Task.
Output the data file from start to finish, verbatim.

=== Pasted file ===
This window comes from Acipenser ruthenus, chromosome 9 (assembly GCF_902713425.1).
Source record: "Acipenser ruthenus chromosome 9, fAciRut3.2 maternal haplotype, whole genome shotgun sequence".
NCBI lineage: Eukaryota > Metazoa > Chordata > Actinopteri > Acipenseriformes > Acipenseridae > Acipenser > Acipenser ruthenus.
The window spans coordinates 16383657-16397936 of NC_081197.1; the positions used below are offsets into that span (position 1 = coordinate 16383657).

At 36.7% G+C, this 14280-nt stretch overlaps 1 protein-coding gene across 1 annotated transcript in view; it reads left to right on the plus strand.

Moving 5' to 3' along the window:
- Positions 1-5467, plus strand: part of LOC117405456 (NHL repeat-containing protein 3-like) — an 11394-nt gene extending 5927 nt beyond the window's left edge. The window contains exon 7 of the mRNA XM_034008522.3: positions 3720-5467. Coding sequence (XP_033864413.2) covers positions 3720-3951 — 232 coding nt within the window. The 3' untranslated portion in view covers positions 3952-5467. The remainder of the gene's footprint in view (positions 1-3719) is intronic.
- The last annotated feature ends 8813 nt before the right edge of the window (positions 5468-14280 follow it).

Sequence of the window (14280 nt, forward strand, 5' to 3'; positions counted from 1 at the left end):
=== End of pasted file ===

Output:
This window comes from Acipenser ruthenus, chromosome 9 (assembly GCF_902713425.1).
Source record: "Acipenser ruthenus chromosome 9, fAciRut3.2 maternal haplotype, whole genome shotgun sequence".
NCBI lineage: Eukaryota > Metazoa > Chordata > Actinopteri > Acipenseriformes > Acipenseridae > Acipenser > Acipenser ruthenus.
The window spans coordinates 16383657-16397936 of NC_081197.1; the positions used below are offsets into that span (position 1 = coordinate 16383657).

At 36.7% G+C, this 14280-nt stretch overlaps 1 protein-coding gene across 1 annotated transcript in view; it reads left to right on the plus strand.

Moving 5' to 3' along the window:
- Positions 1-5467, plus strand: part of LOC117405456 (NHL repeat-containing protein 3-like) — an 11394-nt gene extending 5927 nt beyond the window's left edge. The window contains exon 7 of the mRNA XM_034008522.3: positions 3720-5467. Coding sequence (XP_033864413.2) covers positions 3720-3951 — 232 coding nt within the window. The 3' untranslated portion in view covers positions 3952-5467. The remainder of the gene's footprint in view (positions 1-3719) is intronic.
- The last annotated feature ends 8813 nt before the right edge of the window (positions 5468-14280 follow it).

Sequence of the window (14280 nt, forward strand, 5' to 3'; positions counted from 1 at the left end):